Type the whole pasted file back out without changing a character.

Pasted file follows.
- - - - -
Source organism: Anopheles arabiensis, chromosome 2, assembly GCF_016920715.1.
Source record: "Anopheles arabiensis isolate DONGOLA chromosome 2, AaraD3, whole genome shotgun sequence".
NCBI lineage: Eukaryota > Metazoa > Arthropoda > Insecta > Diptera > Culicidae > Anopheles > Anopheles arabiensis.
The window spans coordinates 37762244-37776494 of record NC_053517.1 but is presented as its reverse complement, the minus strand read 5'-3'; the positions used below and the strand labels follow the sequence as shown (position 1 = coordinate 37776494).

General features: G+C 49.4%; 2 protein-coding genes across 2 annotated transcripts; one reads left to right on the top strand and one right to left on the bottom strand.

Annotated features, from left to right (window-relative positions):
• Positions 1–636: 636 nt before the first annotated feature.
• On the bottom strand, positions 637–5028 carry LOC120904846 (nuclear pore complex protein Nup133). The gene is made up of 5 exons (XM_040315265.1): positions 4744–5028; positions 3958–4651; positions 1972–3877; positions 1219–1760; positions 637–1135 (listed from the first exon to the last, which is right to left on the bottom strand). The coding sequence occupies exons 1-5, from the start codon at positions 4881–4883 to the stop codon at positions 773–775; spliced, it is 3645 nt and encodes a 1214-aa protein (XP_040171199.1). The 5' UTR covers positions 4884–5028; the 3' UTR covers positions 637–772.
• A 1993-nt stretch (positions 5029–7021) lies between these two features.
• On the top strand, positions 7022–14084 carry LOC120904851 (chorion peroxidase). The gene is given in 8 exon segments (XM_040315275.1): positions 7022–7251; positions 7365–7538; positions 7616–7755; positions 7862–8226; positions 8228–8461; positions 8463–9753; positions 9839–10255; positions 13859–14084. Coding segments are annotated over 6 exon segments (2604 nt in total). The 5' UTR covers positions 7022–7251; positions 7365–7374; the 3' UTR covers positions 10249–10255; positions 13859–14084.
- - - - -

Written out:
Source organism: Anopheles arabiensis, chromosome 2, assembly GCF_016920715.1.
Source record: "Anopheles arabiensis isolate DONGOLA chromosome 2, AaraD3, whole genome shotgun sequence".
NCBI lineage: Eukaryota > Metazoa > Arthropoda > Insecta > Diptera > Culicidae > Anopheles > Anopheles arabiensis.
The window spans coordinates 37762244-37776494 of record NC_053517.1 but is presented as its reverse complement, the minus strand read 5'-3'; the positions used below and the strand labels follow the sequence as shown (position 1 = coordinate 37776494).

General features: G+C 49.4%; 2 protein-coding genes across 2 annotated transcripts; one reads left to right on the top strand and one right to left on the bottom strand.

Annotated features, from left to right (window-relative positions):
• Positions 1–636: 636 nt before the first annotated feature.
• On the bottom strand, positions 637–5028 carry LOC120904846 (nuclear pore complex protein Nup133). The gene is made up of 5 exons (XM_040315265.1): positions 4744–5028; positions 3958–4651; positions 1972–3877; positions 1219–1760; positions 637–1135 (listed from the first exon to the last, which is right to left on the bottom strand). The coding sequence occupies exons 1-5, from the start codon at positions 4881–4883 to the stop codon at positions 773–775; spliced, it is 3645 nt and encodes a 1214-aa protein (XP_040171199.1). The 5' UTR covers positions 4884–5028; the 3' UTR covers positions 637–772.
• A 1993-nt stretch (positions 5029–7021) lies between these two features.
• On the top strand, positions 7022–14084 carry LOC120904851 (chorion peroxidase). The gene is given in 8 exon segments (XM_040315275.1): positions 7022–7251; positions 7365–7538; positions 7616–7755; positions 7862–8226; positions 8228–8461; positions 8463–9753; positions 9839–10255; positions 13859–14084. Coding segments are annotated over 6 exon segments (2604 nt in total). The 5' UTR covers positions 7022–7251; positions 7365–7374; the 3' UTR covers positions 10249–10255; positions 13859–14084.